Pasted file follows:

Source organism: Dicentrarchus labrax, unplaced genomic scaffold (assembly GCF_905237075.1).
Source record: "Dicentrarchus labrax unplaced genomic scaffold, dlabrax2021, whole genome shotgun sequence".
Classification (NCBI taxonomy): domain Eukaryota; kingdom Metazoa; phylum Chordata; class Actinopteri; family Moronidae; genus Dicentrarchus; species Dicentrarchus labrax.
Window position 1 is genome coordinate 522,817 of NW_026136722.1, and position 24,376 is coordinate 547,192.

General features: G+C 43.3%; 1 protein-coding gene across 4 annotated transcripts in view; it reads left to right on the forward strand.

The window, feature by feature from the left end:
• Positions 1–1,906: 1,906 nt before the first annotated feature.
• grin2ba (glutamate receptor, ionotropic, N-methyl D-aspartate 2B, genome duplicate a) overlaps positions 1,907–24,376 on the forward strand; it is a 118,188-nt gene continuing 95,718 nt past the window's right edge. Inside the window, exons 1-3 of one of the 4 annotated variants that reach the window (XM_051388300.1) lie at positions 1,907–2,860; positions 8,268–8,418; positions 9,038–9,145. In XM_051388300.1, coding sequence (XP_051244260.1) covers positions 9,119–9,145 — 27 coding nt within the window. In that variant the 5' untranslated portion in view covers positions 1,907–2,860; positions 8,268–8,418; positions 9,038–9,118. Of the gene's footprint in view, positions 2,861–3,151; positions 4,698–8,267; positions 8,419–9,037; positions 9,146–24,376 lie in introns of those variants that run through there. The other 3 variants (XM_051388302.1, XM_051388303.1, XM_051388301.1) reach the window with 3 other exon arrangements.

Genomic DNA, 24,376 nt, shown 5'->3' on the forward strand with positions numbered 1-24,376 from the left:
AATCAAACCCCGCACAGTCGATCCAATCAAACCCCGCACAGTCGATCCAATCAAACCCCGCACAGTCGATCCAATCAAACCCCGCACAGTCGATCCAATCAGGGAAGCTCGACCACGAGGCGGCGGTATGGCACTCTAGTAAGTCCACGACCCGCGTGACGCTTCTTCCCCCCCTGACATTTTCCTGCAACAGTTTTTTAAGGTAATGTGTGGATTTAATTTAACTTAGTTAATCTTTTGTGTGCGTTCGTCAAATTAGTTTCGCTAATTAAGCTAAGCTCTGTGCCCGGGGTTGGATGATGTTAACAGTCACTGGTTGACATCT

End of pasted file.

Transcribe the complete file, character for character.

Source organism: Dicentrarchus labrax, unplaced genomic scaffold (assembly GCF_905237075.1).
Source record: "Dicentrarchus labrax unplaced genomic scaffold, dlabrax2021, whole genome shotgun sequence".
Classification (NCBI taxonomy): domain Eukaryota; kingdom Metazoa; phylum Chordata; class Actinopteri; family Moronidae; genus Dicentrarchus; species Dicentrarchus labrax.
Window position 1 is genome coordinate 522,817 of NW_026136722.1, and position 24,376 is coordinate 547,192.

General features: G+C 43.3%; 1 protein-coding gene across 4 annotated transcripts in view; it reads left to right on the forward strand.

The window, feature by feature from the left end:
• Positions 1–1,906: 1,906 nt before the first annotated feature.
• grin2ba (glutamate receptor, ionotropic, N-methyl D-aspartate 2B, genome duplicate a) overlaps positions 1,907–24,376 on the forward strand; it is a 118,188-nt gene continuing 95,718 nt past the window's right edge. Inside the window, exons 1-3 of one of the 4 annotated variants that reach the window (XM_051388300.1) lie at positions 1,907–2,860; positions 8,268–8,418; positions 9,038–9,145. In XM_051388300.1, coding sequence (XP_051244260.1) covers positions 9,119–9,145 — 27 coding nt within the window. In that variant the 5' untranslated portion in view covers positions 1,907–2,860; positions 8,268–8,418; positions 9,038–9,118. Of the gene's footprint in view, positions 2,861–3,151; positions 4,698–8,267; positions 8,419–9,037; positions 9,146–24,376 lie in introns of those variants that run through there. The other 3 variants (XM_051388302.1, XM_051388303.1, XM_051388301.1) reach the window with 3 other exon arrangements.

Genomic DNA, 24,376 nt, shown 5'->3' on the forward strand with positions numbered 1-24,376 from the left:
AATCAAACCCCGCACAGTCGATCCAATCAAACCCCGCACAGTCGATCCAATCAAACCCCGCACAGTCGATCCAATCAAACCCCGCACAGTCGATCCAATCAGGGAAGCTCGACCACGAGGCGGCGGTATGGCACTCTAGTAAGTCCACGACCCGCGTGACGCTTCTTCCCCCCCTGACATTTTCCTGCAACAGTTTTTTAAGGTAATGTGTGGATTTAATTTAACTTAGTTAATCTTTTGTGTGCGTTCGTCAAATTAGTTTCGCTAATTAAGCTAAGCTCTGTGCCCGGGGTTGGATGATGTTAACAGTCACTGGTTGACATCT